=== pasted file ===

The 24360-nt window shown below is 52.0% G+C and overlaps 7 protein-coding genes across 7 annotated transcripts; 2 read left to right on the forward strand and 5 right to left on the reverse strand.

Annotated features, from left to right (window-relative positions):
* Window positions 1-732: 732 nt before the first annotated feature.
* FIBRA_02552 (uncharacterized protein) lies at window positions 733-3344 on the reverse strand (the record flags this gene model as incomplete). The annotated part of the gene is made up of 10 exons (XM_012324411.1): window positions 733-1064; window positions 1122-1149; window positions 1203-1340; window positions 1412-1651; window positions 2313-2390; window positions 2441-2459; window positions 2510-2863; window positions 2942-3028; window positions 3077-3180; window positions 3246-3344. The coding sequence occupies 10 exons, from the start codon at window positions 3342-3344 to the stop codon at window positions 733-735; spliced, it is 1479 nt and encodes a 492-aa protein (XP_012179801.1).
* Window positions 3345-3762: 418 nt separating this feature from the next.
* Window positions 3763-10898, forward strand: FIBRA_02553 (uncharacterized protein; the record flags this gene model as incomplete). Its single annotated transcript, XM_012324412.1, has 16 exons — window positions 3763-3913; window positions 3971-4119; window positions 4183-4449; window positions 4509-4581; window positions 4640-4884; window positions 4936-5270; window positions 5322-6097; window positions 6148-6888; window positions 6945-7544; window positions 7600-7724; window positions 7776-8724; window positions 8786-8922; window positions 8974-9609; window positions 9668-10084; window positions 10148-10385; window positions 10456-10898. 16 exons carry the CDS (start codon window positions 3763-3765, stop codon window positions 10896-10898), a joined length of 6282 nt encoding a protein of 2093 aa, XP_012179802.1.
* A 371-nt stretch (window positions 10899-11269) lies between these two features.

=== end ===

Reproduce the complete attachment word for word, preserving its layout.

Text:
The 24360-nt window shown below is 52.0% G+C and overlaps 7 protein-coding genes across 7 annotated transcripts; 2 read left to right on the forward strand and 5 right to left on the reverse strand.

Annotated features, from left to right (window-relative positions):
* Window positions 1-732: 732 nt before the first annotated feature.
* FIBRA_02552 (uncharacterized protein) lies at window positions 733-3344 on the reverse strand (the record flags this gene model as incomplete). The annotated part of the gene is made up of 10 exons (XM_012324411.1): window positions 733-1064; window positions 1122-1149; window positions 1203-1340; window positions 1412-1651; window positions 2313-2390; window positions 2441-2459; window positions 2510-2863; window positions 2942-3028; window positions 3077-3180; window positions 3246-3344. The coding sequence occupies 10 exons, from the start codon at window positions 3342-3344 to the stop codon at window positions 733-735; spliced, it is 1479 nt and encodes a 492-aa protein (XP_012179801.1).
* Window positions 3345-3762: 418 nt separating this feature from the next.
* Window positions 3763-10898, forward strand: FIBRA_02553 (uncharacterized protein; the record flags this gene model as incomplete). Its single annotated transcript, XM_012324412.1, has 16 exons — window positions 3763-3913; window positions 3971-4119; window positions 4183-4449; window positions 4509-4581; window positions 4640-4884; window positions 4936-5270; window positions 5322-6097; window positions 6148-6888; window positions 6945-7544; window positions 7600-7724; window positions 7776-8724; window positions 8786-8922; window positions 8974-9609; window positions 9668-10084; window positions 10148-10385; window positions 10456-10898. 16 exons carry the CDS (start codon window positions 3763-3765, stop codon window positions 10896-10898), a joined length of 6282 nt encoding a protein of 2093 aa, XP_012179802.1.
* A 371-nt stretch (window positions 10899-11269) lies between these two features.